Tuesday, June 3, 2008

Change is Good

I think being a programmer means loving the challenge of always having to learn something new. Programming languages evolve, new languages appear, new paradigms emerge, and we as programmers need to learn, grow, and evolve along with them.

Still, even though new languages appear, the old ones never quite seem to go away. There are enough active programs out there written in older languages that still need to be maintained to support a whole fleet of programmers, and it's quite possible to have a long, healthy career without ever writing a program in C#, Java, or any object-oriented language. But for the rest of us, change is a part of our lives and we need to embrace it to survive.

So, what's changing?
Well, languages for one have certainly evolved, even since I started programming. I cut my teeth on computers by programming in BASIC on the Apple IIe and Commodore 64. In college, I learned Pascal and got a much better grasp of procedural programming. Later, I got my first introduction to object-oriented programming in C++ and never looked back. Granted, object-oriented programming existed long before I ever touched a keyboard. Simula was first developed in the 1960s and is considered the first object-oriented language. Smalltalk came along in the late 70s and helped spread the paradigm, but object-oriented programming didn't seem to become popular until the 1990s.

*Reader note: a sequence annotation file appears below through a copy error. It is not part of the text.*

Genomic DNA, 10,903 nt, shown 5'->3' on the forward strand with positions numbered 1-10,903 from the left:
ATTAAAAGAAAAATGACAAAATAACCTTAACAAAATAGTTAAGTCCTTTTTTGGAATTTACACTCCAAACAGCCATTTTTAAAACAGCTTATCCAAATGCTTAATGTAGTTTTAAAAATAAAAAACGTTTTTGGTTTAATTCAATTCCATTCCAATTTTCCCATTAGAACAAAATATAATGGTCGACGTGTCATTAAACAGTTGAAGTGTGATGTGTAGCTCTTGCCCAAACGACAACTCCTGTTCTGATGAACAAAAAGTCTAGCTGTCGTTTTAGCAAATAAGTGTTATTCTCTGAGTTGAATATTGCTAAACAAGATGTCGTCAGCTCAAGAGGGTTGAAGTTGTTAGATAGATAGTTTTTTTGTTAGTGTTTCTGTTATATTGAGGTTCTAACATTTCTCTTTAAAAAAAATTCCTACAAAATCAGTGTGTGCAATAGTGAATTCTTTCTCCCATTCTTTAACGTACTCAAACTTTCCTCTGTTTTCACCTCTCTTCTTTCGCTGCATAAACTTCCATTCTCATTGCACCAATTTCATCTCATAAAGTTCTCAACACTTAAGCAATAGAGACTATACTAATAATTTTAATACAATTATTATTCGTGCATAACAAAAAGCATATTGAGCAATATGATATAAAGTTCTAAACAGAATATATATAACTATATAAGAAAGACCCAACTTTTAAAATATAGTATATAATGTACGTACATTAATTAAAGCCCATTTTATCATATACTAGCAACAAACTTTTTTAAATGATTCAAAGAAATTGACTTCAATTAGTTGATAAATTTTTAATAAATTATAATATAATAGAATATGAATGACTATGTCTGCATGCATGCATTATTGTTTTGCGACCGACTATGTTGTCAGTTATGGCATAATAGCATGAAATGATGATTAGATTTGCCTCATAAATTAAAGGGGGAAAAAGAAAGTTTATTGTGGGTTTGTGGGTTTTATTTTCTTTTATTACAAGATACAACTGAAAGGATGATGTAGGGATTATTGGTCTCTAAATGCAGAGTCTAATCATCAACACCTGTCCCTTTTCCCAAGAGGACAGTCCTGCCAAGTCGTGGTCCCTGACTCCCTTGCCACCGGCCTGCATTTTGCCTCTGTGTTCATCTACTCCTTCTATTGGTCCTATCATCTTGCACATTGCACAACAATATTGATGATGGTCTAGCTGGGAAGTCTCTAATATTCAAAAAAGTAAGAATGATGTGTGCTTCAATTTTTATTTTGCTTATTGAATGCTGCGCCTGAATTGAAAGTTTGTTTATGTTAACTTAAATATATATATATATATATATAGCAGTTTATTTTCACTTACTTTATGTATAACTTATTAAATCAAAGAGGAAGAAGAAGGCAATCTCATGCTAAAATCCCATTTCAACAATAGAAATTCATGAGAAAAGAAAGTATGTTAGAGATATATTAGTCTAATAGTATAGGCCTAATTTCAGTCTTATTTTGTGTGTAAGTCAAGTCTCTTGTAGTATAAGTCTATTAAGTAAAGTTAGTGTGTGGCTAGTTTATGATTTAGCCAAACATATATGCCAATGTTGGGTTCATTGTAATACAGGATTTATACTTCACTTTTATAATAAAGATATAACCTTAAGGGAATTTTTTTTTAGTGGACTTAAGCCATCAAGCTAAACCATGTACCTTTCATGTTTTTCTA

As is often the case in life, there have been detours along the way. My first programming assignments in the real world were writing VBA applications in Microsoft Access (starting back with Access 2.0) and maintaining an accounts-receivable application written in dBase II!

From VBA it was a small jump into Visual Basic and Microsoft's halfhearted attempt at slapping object-oriented features onto the procedural BASIC language. Still, it had classes (even if you couldn't truly inherit from them) so I did what I could to encapsulate my applications' behavior in objects and wired those objects together through events and messages passing. My current employer finally made the plunge into .NET a couple years ago, but there are still a number of VB6 applications that still need support (or migration). I hope to eventually have them all migrated to a more modern platform, but by the time I'm done we may be on .NET 10.0!

As if that's not enough, .NET itself is undergoing a rapid evolution. Between .NET 1.1 and the current .NET 3.5 there have been a number of significant additions to both the VB and C# languages as well as the framework. But more on that next time...